Remembering Sen. John McCain in the metro

KANSAS CITY, Mo. — With the funeral for John McCain set to be held in Washington, D.C. on Saturday, metro residents who met the late senator continued to remember him this week.

McCain passed away on August 25 after suffering from a malignant brain tumor.

On Friday, Art Fillmore told 41 Action News about the first time he met McCain back in 1994 during a political fundraiser.

"I said, 'Senator, do you mind if I talk to you for a few minutes?" he said. "We wound up talking for nearly an hour.”

Fillmore currently serves as the chairman for the Kansas City Vietnam Veterans Memorial.

More than 20 years ago, he was able to speak privately with McCain about returning to Vietnam for the first time since the war for a medical mission trip.

"He said you have to deal with your demons. Then you get past it and you meet the people," Fillmore said. "I just remember him telling me in our conversation that it’s time to put Vietnam behind us.”

Fillmore later embarked on the trip and was able to help out people in need across Vietnam.

He said he still appreciates McCain's advice years later.

"It changed my life," he said. "My nightmares ended when I went back there and was bringing healing where I once brought killing. A lot of it was what John McCain said to me.”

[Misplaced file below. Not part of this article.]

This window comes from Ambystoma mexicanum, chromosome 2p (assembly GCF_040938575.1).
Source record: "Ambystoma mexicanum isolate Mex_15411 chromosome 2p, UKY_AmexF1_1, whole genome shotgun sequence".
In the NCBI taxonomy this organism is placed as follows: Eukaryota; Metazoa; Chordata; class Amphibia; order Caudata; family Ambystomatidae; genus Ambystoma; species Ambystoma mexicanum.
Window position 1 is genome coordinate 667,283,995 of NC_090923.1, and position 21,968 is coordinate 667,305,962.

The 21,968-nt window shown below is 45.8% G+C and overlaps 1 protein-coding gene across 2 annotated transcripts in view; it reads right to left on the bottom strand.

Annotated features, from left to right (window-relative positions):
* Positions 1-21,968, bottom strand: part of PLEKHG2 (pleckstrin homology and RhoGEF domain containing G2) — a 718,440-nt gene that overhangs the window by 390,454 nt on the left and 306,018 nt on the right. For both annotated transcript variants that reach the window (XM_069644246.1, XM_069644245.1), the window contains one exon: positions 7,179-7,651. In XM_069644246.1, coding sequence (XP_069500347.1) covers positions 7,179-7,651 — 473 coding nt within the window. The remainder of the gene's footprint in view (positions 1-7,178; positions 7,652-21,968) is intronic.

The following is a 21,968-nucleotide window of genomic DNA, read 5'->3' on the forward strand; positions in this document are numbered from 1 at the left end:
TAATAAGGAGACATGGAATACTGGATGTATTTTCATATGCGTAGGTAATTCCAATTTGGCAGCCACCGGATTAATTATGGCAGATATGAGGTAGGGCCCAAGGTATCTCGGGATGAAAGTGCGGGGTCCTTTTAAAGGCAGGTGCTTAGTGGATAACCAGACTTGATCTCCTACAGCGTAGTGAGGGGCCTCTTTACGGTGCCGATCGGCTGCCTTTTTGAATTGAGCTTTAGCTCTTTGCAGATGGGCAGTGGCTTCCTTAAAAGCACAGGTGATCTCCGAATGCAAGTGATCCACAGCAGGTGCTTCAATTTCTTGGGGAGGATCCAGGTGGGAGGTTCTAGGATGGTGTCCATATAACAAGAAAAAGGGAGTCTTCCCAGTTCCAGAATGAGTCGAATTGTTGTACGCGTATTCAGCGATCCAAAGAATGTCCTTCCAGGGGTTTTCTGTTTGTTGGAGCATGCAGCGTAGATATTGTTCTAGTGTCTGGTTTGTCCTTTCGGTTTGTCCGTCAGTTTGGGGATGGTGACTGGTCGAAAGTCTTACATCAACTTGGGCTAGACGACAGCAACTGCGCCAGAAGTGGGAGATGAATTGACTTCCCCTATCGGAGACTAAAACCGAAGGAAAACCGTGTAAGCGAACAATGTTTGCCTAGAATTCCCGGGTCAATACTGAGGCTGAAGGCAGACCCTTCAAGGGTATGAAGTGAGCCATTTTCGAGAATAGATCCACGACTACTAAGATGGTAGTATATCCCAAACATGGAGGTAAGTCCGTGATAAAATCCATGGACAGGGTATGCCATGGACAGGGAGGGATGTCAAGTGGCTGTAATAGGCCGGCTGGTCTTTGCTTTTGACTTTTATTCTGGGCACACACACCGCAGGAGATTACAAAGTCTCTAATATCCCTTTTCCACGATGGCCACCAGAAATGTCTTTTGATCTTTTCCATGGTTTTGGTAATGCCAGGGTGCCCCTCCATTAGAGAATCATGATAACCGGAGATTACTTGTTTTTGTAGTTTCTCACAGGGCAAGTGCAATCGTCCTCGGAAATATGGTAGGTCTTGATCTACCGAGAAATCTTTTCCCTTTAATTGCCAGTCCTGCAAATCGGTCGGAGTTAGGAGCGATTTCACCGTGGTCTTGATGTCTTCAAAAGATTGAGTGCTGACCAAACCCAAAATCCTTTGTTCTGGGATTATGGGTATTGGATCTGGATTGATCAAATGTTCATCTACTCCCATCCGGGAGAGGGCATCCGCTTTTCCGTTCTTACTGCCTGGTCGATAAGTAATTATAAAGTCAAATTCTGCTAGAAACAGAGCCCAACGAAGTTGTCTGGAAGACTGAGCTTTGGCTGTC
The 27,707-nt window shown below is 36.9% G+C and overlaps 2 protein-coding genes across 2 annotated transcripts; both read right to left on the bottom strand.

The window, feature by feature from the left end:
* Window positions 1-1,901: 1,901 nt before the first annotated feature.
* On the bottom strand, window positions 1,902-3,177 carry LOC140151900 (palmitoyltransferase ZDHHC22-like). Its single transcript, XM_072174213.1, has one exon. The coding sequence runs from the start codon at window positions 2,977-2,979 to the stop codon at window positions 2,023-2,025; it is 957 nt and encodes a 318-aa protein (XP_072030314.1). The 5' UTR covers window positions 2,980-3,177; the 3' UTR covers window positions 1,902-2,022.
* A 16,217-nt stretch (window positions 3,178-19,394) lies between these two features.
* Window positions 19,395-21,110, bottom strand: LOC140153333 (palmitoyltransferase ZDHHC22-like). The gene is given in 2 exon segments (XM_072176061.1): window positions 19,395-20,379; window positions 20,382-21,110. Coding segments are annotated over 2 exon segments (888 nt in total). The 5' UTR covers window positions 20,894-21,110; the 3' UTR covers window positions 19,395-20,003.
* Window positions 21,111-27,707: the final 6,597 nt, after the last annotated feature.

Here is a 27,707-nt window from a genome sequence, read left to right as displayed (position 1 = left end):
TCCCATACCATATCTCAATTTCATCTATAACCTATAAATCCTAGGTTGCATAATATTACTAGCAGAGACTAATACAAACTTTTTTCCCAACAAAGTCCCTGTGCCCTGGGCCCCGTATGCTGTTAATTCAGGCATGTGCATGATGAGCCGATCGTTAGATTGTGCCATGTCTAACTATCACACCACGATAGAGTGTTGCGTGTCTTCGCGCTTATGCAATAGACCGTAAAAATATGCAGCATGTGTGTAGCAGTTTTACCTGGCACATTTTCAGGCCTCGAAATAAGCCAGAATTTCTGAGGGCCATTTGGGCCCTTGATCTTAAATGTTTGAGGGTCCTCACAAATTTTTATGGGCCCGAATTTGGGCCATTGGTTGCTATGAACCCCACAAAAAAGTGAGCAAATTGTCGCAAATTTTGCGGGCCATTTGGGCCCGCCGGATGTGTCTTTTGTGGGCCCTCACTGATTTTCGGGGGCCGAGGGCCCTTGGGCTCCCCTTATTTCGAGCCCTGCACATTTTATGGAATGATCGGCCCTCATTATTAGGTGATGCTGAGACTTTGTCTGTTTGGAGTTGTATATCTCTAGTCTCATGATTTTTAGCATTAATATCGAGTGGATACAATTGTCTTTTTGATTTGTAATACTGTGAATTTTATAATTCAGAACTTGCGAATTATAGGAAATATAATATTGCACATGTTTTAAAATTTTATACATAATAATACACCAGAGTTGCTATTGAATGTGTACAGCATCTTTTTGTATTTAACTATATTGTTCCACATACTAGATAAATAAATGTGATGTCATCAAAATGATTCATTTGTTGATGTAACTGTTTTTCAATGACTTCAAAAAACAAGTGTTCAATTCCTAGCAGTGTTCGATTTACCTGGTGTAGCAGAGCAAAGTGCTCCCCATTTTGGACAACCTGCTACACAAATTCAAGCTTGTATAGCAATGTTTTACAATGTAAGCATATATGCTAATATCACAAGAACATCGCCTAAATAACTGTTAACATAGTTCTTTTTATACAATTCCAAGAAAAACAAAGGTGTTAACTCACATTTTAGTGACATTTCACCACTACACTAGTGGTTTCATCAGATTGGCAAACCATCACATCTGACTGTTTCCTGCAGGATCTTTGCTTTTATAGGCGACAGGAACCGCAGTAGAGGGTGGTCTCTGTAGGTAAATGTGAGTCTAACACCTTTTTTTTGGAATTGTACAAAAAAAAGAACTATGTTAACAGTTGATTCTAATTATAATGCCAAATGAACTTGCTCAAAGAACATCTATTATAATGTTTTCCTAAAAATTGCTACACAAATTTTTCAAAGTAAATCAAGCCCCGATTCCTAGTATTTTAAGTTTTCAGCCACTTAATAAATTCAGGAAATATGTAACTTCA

Fillmore stayed in touch with McCain following his trip to Vietnam.

The veteran described the late senator as a soft-spoken man with a great sense of humor who was filled with courage.

"I never met with him and wasn’t inspired by something he said or did," Fillmore said. "He was an incredible man.”

McCain also made several stops in the metro during his political career.

Back in 2008, the Republican nominee for president stopped at Arthur Bryant's Barbeque with running mate Sarah Palin.

"You got two political candidates and two major figures coming through the door," said current general manager Willis Simpson, who said McCain ordered burnt ends. "Everybody was like, 'Wow!'”

With McCain set to be honored in Washington, D.C on Saturday, Art Fillmore said he would always remember the impact McCain had on his life.

"I can’t imagine a more admirable person," he told 41 Action News. "He was the epitome of courage and grace. He was self-effacing.”

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